Avatar photo
BY Abu Mubarik, 11:00am June 13, 2024,

‘Beyonce-approved again’: Meet the Cameroonian whose bag has been sported by Beyonce for the 2nd time

Anima Iris founder and CEO Wilglory Tanjong outside of the Wharton School of the University of Pennsylvania. Photo: CNBC

Wilglory Tanjong is the founder of Anima Iris, a luxury handbag company she started as a side hustle while pursuing an MBA. Like many entrepreneurs before her, she started making her bags “for fun” and soon, the venture turned into a six-figure business.

Today, her bags can be found online with big retailers like Nordstrom and Revolve, and on TV in HBO’s “Insecure”. In 2021, her bag became “Beyonce-approved” and on April 7, 2024, the “Cowboy Carter” singer shared a picture of herself on Instagram wearing for the second time a luxury handbag designed by Tanjong.

“ANIMA IRIS IS BEYONCÉ APPROVED… AGAIN !! Beyoncé really loves Anima Iris, no cap all facts,” Tanjong said on Instagram. “I know y’all will ask so YES, I’m releasing the bag we made just for Bey and I’m naming it the Cowboy Carter ZAZA. Available now on animairis.com…AHHH BEYONCÉ APPROVEDDD.”

She started Anima Iris in 2020 and formally quit her full-time job before moving from Atlanta to Philadelphia a month later. She first went viral after being featured in a Vogue article promoting Black-owned beauty and fashion brands.

Tanjong told CNBC Make It in 2022 that she designs the bags but they are hand-stitched in Dakar, Senegal. Tanjong said she pays her Senegalese artisans twice as much as the average artisan earns in Dakar.

“For so long, Black people have really defined the culture in America, but I’ve never actually gotten to reap the benefits of it,” Tanjong said. “It’s so wonderful to see so many Black creators finally being able to actually build their businesses, grow their businesses and for people to have other options outside of the options we’ve typically had that actually have excluded us.”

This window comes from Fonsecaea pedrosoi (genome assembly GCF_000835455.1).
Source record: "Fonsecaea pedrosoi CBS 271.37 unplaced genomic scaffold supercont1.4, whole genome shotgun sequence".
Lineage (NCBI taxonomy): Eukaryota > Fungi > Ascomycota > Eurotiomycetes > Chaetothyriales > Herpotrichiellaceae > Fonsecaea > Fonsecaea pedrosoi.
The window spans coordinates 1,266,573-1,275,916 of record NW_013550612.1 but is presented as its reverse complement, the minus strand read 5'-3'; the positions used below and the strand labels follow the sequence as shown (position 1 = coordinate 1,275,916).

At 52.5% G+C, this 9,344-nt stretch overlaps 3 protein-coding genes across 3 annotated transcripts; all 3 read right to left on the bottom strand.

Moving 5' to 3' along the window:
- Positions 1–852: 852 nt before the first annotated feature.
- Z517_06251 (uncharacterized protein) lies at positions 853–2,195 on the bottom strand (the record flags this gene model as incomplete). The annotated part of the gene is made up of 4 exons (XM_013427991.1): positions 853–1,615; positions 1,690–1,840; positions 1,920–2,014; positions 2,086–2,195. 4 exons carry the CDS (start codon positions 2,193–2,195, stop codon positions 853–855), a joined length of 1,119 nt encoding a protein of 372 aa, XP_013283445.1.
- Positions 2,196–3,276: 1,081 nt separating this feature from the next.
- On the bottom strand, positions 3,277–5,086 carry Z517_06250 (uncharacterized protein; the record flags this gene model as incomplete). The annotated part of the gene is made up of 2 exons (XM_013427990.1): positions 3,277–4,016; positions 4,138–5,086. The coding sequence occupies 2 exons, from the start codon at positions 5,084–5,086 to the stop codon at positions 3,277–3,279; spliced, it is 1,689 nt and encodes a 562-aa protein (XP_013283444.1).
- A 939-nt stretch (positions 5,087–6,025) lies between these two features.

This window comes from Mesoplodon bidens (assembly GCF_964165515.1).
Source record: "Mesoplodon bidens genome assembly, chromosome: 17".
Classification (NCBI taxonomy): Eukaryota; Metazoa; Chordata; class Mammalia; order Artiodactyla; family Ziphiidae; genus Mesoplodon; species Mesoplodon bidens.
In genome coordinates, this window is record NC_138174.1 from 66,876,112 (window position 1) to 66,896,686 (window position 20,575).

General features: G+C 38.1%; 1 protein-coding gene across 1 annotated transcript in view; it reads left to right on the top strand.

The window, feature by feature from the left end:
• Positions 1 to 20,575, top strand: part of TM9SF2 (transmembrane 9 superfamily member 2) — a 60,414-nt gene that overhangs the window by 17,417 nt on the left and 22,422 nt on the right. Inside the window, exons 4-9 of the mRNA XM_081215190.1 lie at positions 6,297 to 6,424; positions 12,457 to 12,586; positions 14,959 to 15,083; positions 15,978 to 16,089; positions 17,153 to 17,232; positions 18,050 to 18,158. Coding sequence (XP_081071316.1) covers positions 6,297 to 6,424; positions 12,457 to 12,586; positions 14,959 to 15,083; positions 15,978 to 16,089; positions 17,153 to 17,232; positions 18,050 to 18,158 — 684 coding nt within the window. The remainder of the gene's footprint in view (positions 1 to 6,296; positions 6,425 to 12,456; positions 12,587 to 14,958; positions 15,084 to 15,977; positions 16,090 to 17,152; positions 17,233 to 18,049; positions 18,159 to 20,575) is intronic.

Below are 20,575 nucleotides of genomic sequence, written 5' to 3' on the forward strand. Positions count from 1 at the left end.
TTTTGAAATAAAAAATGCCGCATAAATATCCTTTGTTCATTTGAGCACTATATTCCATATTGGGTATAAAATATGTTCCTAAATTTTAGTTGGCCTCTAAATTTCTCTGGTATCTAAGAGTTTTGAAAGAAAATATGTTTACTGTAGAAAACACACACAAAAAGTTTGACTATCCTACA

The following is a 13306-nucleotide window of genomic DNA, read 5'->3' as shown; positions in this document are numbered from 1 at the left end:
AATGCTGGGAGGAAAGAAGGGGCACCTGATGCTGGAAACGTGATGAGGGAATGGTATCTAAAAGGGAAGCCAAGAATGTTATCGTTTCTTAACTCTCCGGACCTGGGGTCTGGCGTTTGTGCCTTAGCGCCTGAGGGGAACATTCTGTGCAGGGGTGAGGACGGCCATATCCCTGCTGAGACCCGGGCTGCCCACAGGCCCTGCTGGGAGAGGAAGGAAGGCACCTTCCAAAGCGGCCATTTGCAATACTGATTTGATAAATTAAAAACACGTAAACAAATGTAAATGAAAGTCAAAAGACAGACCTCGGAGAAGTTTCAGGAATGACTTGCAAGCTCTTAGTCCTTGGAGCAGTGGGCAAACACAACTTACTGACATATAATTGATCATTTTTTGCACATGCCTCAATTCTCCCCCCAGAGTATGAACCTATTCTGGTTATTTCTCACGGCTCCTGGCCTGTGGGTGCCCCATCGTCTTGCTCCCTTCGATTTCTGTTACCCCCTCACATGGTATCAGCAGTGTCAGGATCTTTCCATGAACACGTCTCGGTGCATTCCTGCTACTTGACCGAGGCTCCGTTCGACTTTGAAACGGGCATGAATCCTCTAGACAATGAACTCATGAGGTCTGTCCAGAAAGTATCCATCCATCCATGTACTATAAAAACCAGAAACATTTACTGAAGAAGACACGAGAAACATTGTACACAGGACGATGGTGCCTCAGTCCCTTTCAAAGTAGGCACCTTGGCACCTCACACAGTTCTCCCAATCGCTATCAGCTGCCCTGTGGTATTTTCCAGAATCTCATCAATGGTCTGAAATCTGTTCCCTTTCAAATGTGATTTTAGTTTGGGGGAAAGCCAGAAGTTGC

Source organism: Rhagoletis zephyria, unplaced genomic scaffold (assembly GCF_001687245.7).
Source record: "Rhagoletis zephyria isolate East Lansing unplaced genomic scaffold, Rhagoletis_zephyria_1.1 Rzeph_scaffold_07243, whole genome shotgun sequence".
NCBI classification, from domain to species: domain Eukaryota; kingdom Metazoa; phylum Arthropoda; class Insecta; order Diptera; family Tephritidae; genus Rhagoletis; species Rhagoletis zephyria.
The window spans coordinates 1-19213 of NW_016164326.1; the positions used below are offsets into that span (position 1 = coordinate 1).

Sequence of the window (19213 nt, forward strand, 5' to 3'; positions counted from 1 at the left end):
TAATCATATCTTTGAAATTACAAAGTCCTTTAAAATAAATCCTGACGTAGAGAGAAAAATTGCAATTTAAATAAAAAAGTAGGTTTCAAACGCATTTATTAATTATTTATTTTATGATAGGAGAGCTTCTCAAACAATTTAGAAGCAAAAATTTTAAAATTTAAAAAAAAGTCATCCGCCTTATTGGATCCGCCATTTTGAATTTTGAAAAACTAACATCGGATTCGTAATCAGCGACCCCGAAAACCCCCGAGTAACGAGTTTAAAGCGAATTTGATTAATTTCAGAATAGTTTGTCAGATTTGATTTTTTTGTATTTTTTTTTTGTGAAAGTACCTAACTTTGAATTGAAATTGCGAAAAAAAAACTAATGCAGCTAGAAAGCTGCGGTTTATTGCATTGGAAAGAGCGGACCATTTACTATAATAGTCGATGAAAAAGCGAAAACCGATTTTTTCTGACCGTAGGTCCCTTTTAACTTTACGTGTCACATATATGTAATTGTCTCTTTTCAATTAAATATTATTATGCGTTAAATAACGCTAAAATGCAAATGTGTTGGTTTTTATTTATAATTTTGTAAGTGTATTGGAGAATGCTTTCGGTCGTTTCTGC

Today, the brand, which was launched using $5,000 from her earnings, has generated $2.3 million in revenue in four years.

The success of Tanjong’s bag business is no fluke and can be attributed to her entrepreneurial background which helped her minimize mistakes at the early stages. She grew up watching her parents hustle. And when she was two years old, she and her family moved from Cameroon to Maryland.

Tanjong and her sisters assisted their father in his business, including helping him flip houses in the summer. The family also owned a laundromat. Tanjong’s mother, on the other hand, was a nurse who also managed a cosmetology studio out of the back of their home.

What pushed Tanjong into financial independence at an early age was when her mother was diagnosed with breast cancer when she was eight. And also, when she was 14, her parents divorced. She watched as her family struggled financially. “I’ll never forget the day when my mom told us that we were finally approved for food stamps,” Tanjong told CNBC Make It. “Having those kinds of experiences really pushed me to be financially independent as quickly as I could be.”

Despite the challenges, the Cameroonian woman soldiered on and got admitted to Princeton University. In her senior year at Princeton, she lost her mother but that did not deter her from becoming a first-generation college graduate.

After her graduation in 2018, she moved to Atlanta, Georgia to start a career as an operational manager at a manufacturing and supply company. Her job came with a decent salary. However, she took a leave of absence after a year in the professional world.

She used her time to travel to Africa, starting from Ghana where she met young entrepreneurs and documented their experiences. She subsequently traveled to Senegal where she met artisans who made shoes and bags, and that was where she got the inspiration to start Anima Iris, her luxury handbag company.

Last Edited by:Mildred Europa Taylor Updated: June 13, 2024

Conversations

Must Read

Connect with us

Join our Mailing List to Receive Updates